Slush funds, front companies and billions in secret payments. Correspondent Lowell Bergman follows a tale of international bribery that leads to some of the world's most powerful companies and governments.
As the global financial downturn continues and pressure for profits increases on corporations across the world, a small group of lawyers in the U.S. Justice Department is pursuing an aggressive crackdown against an international business tactic -- bribery -- which the World Bank says amounts to as much as a trillion dollars a year in payments.
"Over the past two years, the U.S. government has collected almost a billion and a half dollars in fines in foreign bribery cases," says Mark Mendelsohn, the Department of Justice prosecutor in charge of more than 100 ongoing cases, one of which culminated in a record seven-year prison term for the former CEO of a subsidiary of the Halliburton Corp., and another which ended in a record $800 million fine against the German giant Siemens. "There's a whole world of conduct that rarely sees the light of day."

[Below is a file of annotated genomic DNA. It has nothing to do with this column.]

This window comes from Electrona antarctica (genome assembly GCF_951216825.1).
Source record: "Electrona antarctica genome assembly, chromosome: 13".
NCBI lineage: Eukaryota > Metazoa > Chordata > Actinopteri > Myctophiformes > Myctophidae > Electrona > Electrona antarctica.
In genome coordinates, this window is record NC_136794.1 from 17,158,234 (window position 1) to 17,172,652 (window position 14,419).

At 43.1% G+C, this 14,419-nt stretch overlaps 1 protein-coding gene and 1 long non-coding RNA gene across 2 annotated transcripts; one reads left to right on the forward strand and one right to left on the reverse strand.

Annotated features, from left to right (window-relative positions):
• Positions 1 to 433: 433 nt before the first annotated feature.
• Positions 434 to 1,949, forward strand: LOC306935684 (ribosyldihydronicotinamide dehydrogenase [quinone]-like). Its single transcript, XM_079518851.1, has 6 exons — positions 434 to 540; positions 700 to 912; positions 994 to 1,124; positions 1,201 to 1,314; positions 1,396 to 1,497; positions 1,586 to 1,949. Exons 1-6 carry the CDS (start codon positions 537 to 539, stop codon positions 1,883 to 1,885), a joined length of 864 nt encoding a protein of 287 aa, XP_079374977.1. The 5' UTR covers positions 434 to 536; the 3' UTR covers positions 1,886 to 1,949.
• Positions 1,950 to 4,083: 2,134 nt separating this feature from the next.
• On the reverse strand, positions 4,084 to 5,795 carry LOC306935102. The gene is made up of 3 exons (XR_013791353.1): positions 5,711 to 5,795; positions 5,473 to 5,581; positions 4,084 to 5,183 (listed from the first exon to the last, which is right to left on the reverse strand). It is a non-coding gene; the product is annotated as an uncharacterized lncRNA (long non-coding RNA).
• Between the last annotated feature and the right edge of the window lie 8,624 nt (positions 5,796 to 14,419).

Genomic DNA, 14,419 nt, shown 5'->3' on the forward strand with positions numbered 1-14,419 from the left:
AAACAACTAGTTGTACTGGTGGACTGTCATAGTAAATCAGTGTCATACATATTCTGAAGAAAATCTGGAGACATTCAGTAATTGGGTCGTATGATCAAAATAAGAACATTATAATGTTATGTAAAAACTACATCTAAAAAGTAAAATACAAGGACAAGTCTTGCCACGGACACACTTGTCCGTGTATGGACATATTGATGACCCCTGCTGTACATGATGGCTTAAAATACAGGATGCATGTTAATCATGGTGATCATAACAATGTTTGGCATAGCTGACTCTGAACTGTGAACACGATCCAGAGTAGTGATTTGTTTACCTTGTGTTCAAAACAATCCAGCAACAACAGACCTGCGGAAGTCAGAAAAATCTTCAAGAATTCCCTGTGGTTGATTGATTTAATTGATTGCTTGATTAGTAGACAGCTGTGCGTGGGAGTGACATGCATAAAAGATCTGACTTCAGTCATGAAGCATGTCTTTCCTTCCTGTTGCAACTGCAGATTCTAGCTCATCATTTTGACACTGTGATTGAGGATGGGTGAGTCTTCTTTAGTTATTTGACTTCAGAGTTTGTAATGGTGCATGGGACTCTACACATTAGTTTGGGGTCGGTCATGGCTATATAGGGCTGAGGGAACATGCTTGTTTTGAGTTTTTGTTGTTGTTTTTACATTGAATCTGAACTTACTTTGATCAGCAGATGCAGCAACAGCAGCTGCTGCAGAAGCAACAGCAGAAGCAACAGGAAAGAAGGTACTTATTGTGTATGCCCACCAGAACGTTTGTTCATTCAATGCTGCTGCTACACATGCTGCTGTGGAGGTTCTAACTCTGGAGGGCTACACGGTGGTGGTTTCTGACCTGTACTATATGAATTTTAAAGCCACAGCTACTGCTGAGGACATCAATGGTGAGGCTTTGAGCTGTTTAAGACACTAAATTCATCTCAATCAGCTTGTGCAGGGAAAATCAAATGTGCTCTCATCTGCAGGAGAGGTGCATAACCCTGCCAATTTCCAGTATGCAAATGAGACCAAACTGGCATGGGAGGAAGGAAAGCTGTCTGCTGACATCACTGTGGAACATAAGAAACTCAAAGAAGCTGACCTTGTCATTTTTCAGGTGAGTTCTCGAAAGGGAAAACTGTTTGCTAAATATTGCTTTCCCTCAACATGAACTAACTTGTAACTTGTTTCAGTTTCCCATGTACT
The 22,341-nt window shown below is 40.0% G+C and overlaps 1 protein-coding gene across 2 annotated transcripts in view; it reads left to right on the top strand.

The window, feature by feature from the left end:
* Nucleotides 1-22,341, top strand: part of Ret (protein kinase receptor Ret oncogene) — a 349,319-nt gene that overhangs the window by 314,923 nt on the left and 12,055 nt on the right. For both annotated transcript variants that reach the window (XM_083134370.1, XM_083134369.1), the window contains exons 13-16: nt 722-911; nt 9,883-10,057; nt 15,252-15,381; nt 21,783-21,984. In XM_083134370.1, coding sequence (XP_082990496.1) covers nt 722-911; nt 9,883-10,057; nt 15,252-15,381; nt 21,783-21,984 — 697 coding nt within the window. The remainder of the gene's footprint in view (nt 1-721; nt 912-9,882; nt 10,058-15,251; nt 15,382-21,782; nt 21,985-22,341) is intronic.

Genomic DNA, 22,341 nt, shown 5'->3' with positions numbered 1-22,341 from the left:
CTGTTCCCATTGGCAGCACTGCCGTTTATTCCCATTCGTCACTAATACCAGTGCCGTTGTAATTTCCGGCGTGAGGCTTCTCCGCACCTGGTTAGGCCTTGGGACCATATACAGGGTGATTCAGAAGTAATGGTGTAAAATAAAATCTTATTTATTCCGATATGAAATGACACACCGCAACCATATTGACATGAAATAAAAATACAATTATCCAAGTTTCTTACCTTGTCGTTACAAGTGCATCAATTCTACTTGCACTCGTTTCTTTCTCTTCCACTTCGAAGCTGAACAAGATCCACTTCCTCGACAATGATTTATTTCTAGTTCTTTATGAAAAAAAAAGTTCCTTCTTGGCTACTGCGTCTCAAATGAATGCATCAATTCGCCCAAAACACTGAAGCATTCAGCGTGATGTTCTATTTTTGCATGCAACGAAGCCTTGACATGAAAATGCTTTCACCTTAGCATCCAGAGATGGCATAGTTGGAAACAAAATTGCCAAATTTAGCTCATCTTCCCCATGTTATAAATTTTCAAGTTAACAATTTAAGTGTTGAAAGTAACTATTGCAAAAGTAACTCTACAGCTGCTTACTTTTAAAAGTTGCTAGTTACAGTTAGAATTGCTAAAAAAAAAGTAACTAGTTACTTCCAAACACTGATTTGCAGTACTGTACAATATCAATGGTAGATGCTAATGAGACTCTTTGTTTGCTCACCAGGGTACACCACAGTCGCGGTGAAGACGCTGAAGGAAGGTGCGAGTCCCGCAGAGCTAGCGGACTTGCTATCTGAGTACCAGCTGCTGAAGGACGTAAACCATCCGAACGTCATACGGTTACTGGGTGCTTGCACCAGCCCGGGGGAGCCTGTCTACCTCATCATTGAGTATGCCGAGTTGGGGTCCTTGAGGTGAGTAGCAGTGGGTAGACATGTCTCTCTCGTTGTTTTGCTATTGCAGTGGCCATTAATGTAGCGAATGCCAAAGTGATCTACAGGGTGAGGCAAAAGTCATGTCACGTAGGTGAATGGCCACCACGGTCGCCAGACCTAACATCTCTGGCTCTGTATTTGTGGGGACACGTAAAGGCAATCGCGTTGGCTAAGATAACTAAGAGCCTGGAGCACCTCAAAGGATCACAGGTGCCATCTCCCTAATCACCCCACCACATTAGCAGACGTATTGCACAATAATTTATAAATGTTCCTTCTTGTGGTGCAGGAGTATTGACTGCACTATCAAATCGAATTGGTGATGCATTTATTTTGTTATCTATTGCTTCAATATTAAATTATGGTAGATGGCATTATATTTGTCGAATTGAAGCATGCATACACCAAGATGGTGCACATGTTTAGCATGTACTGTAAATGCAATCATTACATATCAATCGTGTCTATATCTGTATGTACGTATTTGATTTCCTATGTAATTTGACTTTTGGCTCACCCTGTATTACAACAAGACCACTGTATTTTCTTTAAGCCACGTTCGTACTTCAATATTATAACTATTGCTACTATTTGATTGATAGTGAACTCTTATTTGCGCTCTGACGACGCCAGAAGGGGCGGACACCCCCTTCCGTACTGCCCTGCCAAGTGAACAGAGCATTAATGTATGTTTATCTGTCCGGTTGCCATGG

In Black Money, FRONTLINE correspondent Lowell Bergman investigates this shadowy side of international business, shedding light on multinational companies that have routinely made secret payments -- often referred to as "black money" -- to win billions in business.
Format : AVI
Length : 524 MiB for 56mn 23s 316ms
Codec : XviD
Source : HDTV
Video #0 : MPEG-4 Visual at 1 180 Kbps
Aspect : 688 x 384 (1.792) at 29.970 fps